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Babylon

Babylon
Babylon (Arabic: بابل‎, Bābil; Akkadian: Bābili(m);[1] Sumerian logogram: KÁ.DINGIR.RAKI;[1] Hebrew: בָּבֶל, Bāḇel;[1] Ancient Greek: Βαβυλών Babylṓn; Old Persian: 𐎲𐎠𐎲𐎡𐎽𐎢 Bābiru) was originally a Semitic Akkadian city dating from the period of the Akkadian Empire circa. 2300 BC. Originally a minor administrative center, it only became an independent city-state in 1894 BC in the hands of a migrant Amorite dynasty not native to ancient Mesopotamia. The Babylonians were more often ruled by other foreign migrant dynasties throughout their history, such as by the Kassites, Arameans, Elamites and Chaldeans, as well as by their fellow Mesopotamians, the Assyrians. The remains of the city are found in present-day Hillah, Babil Governorate, Iraq, about 85 kilometres (53 mi) south of Baghdad. Available historical resources suggest that Babylon was at first a small town which had sprung up by the beginning of the 2nd millennium BC (circa 2000 BC). Name History Classical dating Assyrian period

http://en.wikipedia.org/wiki/Babylon

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Petra Petra (Arabic: البتراء, Al-Batrāʾ, Ancient Greek Πέτρα) is a historical and archaeological city in the southern Jordanian governorate of Ma'an that is famous for its rock-cut architecture and water conduit system. Another name for Petra is the Rose City due to the color of the stone out of which it is carved. The site remained unknown to the Western world until 1812, when it was introduced by Swiss explorer Johann Ludwig Burckhardt. It was described as "a rose-red city half as old as time" in a Newdigate Prize-winning poem by John William Burgon.

Babylonia Babylonia was an ancient Akkadian-speaking Semitic nation state and cultural region based in central-southern Mesopotamia (present-day Iraq). It emerged as an independent state c. 1894 BC, with the city of Babylon as its capital. It was often involved in rivalry with its fellow Akkadian state of Assyria in northern Mesopotamia. Babylonia became the major power in the region after Hammurabi (fl. c. 1792 - 1752 BC middle chronology, or c. 1696 – 1654 BC, short chronology) created an empire out of many of the territories of the former Akkadian Empire. The Babylonian state retained the written Semitic Akkadian language for official use (the language of its native populace), despite its Amorite founders and Kassite successors not being native Akkadians. It retained the Sumerian language for religious use, but by the time Babylon was founded this was no longer a spoken language, having been wholly subsumed by Akkadian.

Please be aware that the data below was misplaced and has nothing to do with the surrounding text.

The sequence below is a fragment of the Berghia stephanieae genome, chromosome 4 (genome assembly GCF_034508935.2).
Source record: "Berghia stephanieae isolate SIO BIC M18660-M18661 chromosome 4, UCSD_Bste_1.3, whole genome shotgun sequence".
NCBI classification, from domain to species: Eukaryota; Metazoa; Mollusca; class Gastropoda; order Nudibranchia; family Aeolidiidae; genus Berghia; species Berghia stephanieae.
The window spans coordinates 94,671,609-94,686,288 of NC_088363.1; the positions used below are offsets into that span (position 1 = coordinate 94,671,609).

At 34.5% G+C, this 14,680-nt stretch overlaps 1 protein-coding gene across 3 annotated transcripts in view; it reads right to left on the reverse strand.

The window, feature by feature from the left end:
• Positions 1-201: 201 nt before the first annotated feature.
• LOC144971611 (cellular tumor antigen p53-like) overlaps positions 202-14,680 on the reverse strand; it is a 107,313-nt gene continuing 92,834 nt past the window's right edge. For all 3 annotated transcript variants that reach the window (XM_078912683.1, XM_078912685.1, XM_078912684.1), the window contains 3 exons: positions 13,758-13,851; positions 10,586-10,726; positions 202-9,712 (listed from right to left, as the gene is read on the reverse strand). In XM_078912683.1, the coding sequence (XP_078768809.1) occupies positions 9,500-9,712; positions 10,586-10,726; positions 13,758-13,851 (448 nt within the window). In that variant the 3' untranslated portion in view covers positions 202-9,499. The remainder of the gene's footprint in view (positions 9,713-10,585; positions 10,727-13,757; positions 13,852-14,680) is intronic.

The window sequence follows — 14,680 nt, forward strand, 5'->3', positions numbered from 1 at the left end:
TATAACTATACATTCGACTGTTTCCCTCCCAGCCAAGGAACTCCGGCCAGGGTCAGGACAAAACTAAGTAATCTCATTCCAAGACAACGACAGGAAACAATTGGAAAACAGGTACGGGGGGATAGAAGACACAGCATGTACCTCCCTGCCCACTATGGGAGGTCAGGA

Lascaux Cave painting of a dun horse (equine) at Lascaux Modern entrance to the Lascaux cave Lascaux (Lascaux Caves) (English /læsˈkoʊ/,[1] French: [lasko][2]) is the setting of a complex of caves in southwestern France famous for its Paleolithic cave paintings. Persian Empire Persian Empire may refer to: Achaemenid Empire (550–330 BCE), also called "First Persian Empire"Parthian Empire (247 BCE–224 AD), also called "Arsacid Empire"Sassanid Empire (224–651 CE), also called "Neo-Persian Empire" and "Second Persian Empire"History of Iran under: Safavid dynasty (1501–1736 CE)Afsharid dynasty (1736–1796 CE)Zand dynasty (1750–1794 CE)Qajar dynasty (1785–1925 CE)Pahlavi dynasty (1925–1979 CE)

31 Architectural Wonders of the Ancient World Have you ever wondered what unknown stories might lie behind the relics of ancient civilizations? Here are 31 of the most impressive—and yet often still mysterious—architectural wonders from the distant past. They include the Seven Wonders of the Ancient World, the Egyptian Labyrinth, Easter Island, and more. Crusades The Crusades were military campaigns sanctioned by the Latin Roman Catholic Church during the High Middle Ages through to the end of the Late Middle Ages. In 1095 Pope Urban II proclaimed the first crusade, with the stated goal of restoring Christian access to the holy places in and near Jerusalem. Many historians and some of those involved at the time, like Saint Bernard of Clairvaux, give equal precedence to other papal-sanctioned military campaigns undertaken for a variety of religious, economic, and political reasons, such as the Albigensian Crusade, the Aragonese Crusade, the Reconquista, and the Northern Crusades.[1] Following the first crusade there was an intermittent 200-year struggle for control of the Holy Land, with six more major crusades and numerous minor ones.